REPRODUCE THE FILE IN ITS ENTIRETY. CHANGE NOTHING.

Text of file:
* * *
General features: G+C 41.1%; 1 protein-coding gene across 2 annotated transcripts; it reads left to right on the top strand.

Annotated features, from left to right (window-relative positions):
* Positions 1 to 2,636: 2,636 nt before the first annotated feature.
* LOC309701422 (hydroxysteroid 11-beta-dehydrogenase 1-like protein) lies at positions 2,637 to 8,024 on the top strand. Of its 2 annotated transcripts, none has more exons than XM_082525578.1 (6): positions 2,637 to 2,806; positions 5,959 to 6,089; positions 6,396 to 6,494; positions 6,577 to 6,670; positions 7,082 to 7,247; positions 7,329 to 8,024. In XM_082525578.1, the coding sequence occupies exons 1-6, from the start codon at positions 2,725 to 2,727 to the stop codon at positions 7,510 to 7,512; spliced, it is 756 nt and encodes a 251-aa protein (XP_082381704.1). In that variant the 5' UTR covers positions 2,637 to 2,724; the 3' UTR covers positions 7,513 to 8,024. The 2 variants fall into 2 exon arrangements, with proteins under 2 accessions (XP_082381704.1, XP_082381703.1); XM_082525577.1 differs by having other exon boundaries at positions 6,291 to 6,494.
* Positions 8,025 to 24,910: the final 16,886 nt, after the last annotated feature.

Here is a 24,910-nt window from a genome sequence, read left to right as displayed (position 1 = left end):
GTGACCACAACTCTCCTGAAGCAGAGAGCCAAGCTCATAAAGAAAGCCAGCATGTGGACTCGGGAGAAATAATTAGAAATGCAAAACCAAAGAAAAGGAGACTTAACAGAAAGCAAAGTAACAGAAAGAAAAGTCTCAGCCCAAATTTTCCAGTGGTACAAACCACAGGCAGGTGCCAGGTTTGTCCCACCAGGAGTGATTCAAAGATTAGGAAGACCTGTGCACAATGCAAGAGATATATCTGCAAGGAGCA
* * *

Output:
General features: G+C 41.1%; 1 protein-coding gene across 2 annotated transcripts; it reads left to right on the top strand.

Annotated features, from left to right (window-relative positions):
* Positions 1 to 2,636: 2,636 nt before the first annotated feature.
* LOC309701422 (hydroxysteroid 11-beta-dehydrogenase 1-like protein) lies at positions 2,637 to 8,024 on the top strand. Of its 2 annotated transcripts, none has more exons than XM_082525578.1 (6): positions 2,637 to 2,806; positions 5,959 to 6,089; positions 6,396 to 6,494; positions 6,577 to 6,670; positions 7,082 to 7,247; positions 7,329 to 8,024. In XM_082525578.1, the coding sequence occupies exons 1-6, from the start codon at positions 2,725 to 2,727 to the stop codon at positions 7,510 to 7,512; spliced, it is 756 nt and encodes a 251-aa protein (XP_082381704.1). In that variant the 5' UTR covers positions 2,637 to 2,724; the 3' UTR covers positions 7,513 to 8,024. The 2 variants fall into 2 exon arrangements, with proteins under 2 accessions (XP_082381704.1, XP_082381703.1); XM_082525577.1 differs by having other exon boundaries at positions 6,291 to 6,494.
* Positions 8,025 to 24,910: the final 16,886 nt, after the last annotated feature.

Here is a 24,910-nt window from a genome sequence, read left to right as displayed (position 1 = left end):
GTGACCACAACTCTCCTGAAGCAGAGAGCCAAGCTCATAAAGAAAGCCAGCATGTGGACTCGGGAGAAATAATTAGAAATGCAAAACCAAAGAAAAGGAGACTTAACAGAAAGCAAAGTAACAGAAAGAAAAGTCTCAGCCCAAATTTTCCAGTGGTACAAACCACAGGCAGGTGCCAGGTTTGTCCCACCAGGAGTGATTCAAAGATTAGGAAGACCTGTGCACAATGCAAGAGATATATCTGCAAGGAGCA